alexa Intrauterine insemination versus timed intercourse for cervical hostility in subfertile couples.
Reproductive Medicine

Reproductive Medicine

Gynecology & Obstetrics

Author(s): Helmerhorst FM

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The postcoital test has poor diagnostic and prognostic characteristics. Nevertheless, some physicians believe it can identify scanty or abnormal mucus that might impair fertility. One way to avoid "hostile" cervical mucus is intrauterine insemination. With this technique, the physician injects sperm directly into the uterine cavity through a small catheter passed through the cervix; the theory is to bypass the "hostile" cervical mucus. Although most gynecologic societies do not endorse use of intrauterine insemination for hostile cervical mucus, some physicians consider it an effective treatment for women with infertility thought the result of cervical mucus problems. The aim of this review was to determine the effectiveness of intrauterine insemination with or without ovarian stimulation in women with cervical hostility who failed to conceive.We searched Cochrane Central Register of Controlled Trials (CENTRAL) on The Cochrane Library Issue 2, 2005, MEDLINE (1966 to June 2005), EMBASE (1980 to June 2005), POPLINE (to June 2005), and LILACS (to June 2005). In addition, we contacted experts and searched the reference list of relevant articles and book chapters. We included randomized and quasirandomized, controlled trials comparing intrauterine insemination with intercourse timed at the presumed fertile period. Participants were women with cervical hostility who failed to conceive for at least 1 year. We assessed the titles and abstracts of 386 publications and 2 reviewers independently abstracted data on methods and results from 5 studies identified for inclusion. The main outcome is pregnancy rate per couple. We did not pool the outcomes of the included 5 studies in a meta-analysis resulting from the methodological quality of the trials and variations in the patient characteristics and interventions. Narrative summaries of the outcomes are provided. Each study was too small for a clinically relevant conclusion. None of the studies provided information on important outcomes such as spontaneous abortion, multiple pregnancies, and ovarian hyperstimulation syndrome. There is no evidence from the published studies that intrauterine insemination is an effective treatment for cervical hostility. Given the poor diagnostic and prognostic properties of the postcoital test and the observation that the test has no benefit on pregnancy rates, intrauterine insemination (with or without ovarian stimulation) is unlikely to be a useful treatment for putative problems identified by postcoital testing.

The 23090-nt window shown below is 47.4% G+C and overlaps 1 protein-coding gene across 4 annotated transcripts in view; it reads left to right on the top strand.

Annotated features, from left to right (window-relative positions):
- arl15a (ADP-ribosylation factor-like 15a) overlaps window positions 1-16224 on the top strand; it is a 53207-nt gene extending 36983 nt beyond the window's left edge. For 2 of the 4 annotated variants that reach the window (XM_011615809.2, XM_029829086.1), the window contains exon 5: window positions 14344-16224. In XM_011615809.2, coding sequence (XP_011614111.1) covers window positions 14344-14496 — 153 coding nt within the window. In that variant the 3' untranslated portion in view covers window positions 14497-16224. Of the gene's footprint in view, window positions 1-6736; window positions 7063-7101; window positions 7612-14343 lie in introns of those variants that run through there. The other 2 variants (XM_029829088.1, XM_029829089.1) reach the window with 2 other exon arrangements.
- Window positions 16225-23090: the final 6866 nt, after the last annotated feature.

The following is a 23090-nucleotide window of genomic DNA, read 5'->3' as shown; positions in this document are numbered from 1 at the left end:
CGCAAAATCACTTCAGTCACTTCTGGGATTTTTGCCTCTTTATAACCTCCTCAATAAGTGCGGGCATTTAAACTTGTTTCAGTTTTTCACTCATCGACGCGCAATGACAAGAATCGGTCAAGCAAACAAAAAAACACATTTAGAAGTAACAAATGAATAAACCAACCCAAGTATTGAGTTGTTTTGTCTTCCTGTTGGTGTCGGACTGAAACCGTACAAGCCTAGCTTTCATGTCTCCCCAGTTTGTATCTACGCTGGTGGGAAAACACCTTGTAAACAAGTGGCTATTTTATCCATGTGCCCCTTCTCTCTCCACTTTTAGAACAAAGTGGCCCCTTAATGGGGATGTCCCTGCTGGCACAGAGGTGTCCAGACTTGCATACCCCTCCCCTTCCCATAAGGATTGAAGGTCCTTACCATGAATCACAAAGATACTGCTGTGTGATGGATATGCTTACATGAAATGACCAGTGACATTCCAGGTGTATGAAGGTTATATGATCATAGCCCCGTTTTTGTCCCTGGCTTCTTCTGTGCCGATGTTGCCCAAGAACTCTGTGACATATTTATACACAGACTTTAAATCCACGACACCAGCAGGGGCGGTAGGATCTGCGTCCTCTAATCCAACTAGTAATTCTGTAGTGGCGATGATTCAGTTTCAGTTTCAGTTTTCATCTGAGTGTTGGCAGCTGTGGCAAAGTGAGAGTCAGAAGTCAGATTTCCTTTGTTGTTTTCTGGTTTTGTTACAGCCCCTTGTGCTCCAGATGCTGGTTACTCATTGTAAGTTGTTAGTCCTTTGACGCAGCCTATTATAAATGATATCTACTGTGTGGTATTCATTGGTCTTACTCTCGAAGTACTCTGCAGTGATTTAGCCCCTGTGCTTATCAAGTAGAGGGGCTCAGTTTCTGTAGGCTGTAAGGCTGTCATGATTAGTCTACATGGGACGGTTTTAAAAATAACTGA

This article was published in Obstet Gynecol Surv. and referenced in Gynecology & Obstetrics

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